The usual argument from TEFs is that trans women are ‘really’ men, and therefore should not be made welcome in women-only spaces. (By their own logic, trans men are ‘really’ women, and therefore should be allowed in. However, TEFs usually bar trans men from their spaces too – implying that they accept trans men’s declaration of their gender but not trans women’s. This is literally misogyny.) The argument that they are really men is usually based, to a worryingly obsessive degree, on chromosomes or genitalia. This post on Tranarchism provides an excellent breakdown of how ‘biological sex’ is a false binary and why it is not immutable, and I can’t really top it (seriously, read it if you didn’t already). As the post points out, the physical characteristics we use to assign someone a sex, such as XX/XY chromosomes and primary and secondary sexual characteristics, can exist or not exist in isolation and may not even apply at various stages of our lives. “The fallacies of binding identity to bodies, which are fragile, changeable things, subject to injury, mutilation, maiming, decay and ultimate destruction, should by now be clear.”
Some interesting examples of this are Swyer syndrome, in which a person has XY chromosomes, a uterus, no gonads, and will probably be read as female. In androgen insensitivity syndrome (AIS), the XY person’s body has undescended testes, a vulva with a short vagina, no uterus, and produces but does not respond to androgens (causing little to no pubic hair growth as a result), making them read as female. It has been hypothesised that Queen Elizabeth I had AIS (link found on here – content warning for some cisnormative language), making her a cis woman with an XY karyotype. What, then, does it even mean to be ‘biologically male’ or ‘biologically female’? This post by Natalie Reed explains why pinning someone’s ‘scientific’ sex on a chromosome is arbitrary and not very sensible. “[S]aying that my completely invisible, anatomically irrelevant Y chromosome trumps everything else and dictates what my body really is. Pardon me if I don’t find that to be a terribly objective way of looking at things.”
In short: who the greasy poop are you to say that someone’s gender is invalid, or less valid than yours? How can you possibly know that better than they do? (Also, do you even know your karyotype? Have you ever had it tested?)
TEFs’ objection to trans women is puzzling given that they (the TEFs) express their desire to smash gender itself. Why should this be incompatible with the existence of trans people? Changing, remixing and playing with gender (though of course this is not necessarily how any given trans person, or genderqueer, neutrois or genderfluid person, would describe how their gender works) sounds like a suitable transitional (tee hee) demand. For people who want to get rid of gender and keep saying ‘it’s just a social construct’, they are awfully insistent that you must keep the one you were assigned. Furthermore, is eliminating gender even a desirable thing to do? Gender itself is not inherently oppressive. It’s ours to play with and use as we see fit. Eliminate gender roles, sure. (But even those would be no big deal if society had no problem with people deviating from their typical gender norms.)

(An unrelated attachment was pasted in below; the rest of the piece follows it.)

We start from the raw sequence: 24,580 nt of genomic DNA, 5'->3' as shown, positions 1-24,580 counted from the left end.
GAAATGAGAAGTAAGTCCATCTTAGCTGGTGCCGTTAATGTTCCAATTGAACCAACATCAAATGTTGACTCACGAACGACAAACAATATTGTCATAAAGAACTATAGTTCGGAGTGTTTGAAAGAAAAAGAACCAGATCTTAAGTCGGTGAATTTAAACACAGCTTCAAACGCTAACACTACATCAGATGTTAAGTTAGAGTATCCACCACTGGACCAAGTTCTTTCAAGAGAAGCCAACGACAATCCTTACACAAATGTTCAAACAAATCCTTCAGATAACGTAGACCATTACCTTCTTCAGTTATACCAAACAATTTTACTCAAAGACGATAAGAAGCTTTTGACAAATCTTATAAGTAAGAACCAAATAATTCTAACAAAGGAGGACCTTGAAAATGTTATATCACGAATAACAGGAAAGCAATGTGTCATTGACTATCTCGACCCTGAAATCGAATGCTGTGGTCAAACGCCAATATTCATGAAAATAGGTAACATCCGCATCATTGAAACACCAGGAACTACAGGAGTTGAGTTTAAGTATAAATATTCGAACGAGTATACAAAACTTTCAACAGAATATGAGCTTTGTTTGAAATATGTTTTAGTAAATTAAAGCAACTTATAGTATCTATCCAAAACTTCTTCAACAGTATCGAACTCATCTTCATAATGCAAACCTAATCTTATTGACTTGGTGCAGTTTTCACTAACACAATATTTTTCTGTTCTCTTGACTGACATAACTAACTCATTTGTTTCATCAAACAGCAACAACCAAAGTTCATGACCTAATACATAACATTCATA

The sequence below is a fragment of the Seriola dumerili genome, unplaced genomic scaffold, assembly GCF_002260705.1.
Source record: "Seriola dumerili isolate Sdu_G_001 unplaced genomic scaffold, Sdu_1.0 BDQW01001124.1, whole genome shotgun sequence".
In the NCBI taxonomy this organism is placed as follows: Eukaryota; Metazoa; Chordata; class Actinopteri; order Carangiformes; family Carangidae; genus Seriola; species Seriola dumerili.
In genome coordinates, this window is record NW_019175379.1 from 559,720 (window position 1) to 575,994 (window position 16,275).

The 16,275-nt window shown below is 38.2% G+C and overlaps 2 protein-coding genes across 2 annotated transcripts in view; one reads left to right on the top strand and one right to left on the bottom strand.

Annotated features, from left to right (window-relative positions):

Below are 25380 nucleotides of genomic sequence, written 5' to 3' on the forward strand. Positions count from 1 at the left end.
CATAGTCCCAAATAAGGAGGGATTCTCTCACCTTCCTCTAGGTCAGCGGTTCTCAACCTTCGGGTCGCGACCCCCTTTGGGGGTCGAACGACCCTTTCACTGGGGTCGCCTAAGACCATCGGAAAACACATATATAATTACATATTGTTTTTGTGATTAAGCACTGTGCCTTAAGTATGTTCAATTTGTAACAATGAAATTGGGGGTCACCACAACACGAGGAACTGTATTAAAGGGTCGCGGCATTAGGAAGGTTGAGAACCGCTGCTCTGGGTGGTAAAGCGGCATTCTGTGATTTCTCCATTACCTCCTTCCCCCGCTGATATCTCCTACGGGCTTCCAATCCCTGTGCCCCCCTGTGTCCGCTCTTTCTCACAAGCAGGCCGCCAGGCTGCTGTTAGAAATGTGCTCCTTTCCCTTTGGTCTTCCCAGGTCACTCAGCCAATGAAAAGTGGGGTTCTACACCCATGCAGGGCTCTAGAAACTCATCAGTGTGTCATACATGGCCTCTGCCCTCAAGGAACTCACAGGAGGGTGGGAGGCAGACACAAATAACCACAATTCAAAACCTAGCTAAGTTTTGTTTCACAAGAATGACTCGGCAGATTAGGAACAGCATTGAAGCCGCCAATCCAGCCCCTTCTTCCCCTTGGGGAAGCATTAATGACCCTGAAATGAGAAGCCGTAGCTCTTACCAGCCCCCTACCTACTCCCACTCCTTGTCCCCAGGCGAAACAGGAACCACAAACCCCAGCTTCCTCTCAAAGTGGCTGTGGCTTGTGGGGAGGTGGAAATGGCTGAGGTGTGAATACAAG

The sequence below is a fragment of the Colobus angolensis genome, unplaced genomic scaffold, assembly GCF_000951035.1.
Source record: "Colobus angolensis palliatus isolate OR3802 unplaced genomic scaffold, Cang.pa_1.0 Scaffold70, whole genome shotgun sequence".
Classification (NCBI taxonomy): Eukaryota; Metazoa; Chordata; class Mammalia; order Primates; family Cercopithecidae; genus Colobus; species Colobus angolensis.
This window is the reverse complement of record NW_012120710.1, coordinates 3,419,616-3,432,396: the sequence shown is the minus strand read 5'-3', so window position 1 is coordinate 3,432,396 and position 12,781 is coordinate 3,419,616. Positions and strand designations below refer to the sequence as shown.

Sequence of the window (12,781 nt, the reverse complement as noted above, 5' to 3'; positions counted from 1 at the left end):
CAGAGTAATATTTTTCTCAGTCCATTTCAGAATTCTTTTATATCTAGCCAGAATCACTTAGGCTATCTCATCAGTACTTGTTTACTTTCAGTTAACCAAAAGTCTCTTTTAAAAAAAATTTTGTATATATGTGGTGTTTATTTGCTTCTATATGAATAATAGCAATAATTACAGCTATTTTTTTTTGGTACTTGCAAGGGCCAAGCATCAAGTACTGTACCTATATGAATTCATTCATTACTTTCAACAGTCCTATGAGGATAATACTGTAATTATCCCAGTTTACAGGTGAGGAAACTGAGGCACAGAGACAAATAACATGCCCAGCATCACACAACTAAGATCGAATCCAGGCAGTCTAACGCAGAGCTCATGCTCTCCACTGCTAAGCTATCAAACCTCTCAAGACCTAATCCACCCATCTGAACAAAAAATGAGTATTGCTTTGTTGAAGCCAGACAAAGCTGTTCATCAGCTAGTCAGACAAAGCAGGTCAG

A popular (and good) anti-disablism argument is that disablism is especially ridiculous because anyone can become disabled at any time. Of course, we should respect disabled people simply because humans are inherently worthy of fair treatment. This just adds a layer to it in case you are devoid of compassion and need a selfish reason. Is this not also true of anti-trans?
I am extremely confident that I will forever be a cis woman. (I’m also confident that I won’t be disabled.) But it’s possible that I might not be! It’s 2013; a person’s gender or gender expression changing is one of the more unremarkable things they can do. Much stranger things have happened. Adam Rainer was a man who was born a dwarf, then later grew into a giant. If that can happen, then it’s possible that my gender might change. So might yours (if it hasn’t already)!
Did you know that sometimes people are born with no bumhole? And doctors have to make them one? And sometimes people are born with two bumholes and doctors have to sew one up! Jesus fuck! There are people with two bumholes walking among us! Suddenly the notion of trans people seems very ordinary, doesn’t it? (That’s because it is.)
This post was partly inspired by my friend PixelGuff’s post Misogyny in Gaming: A Fat Bloke Speaks Out.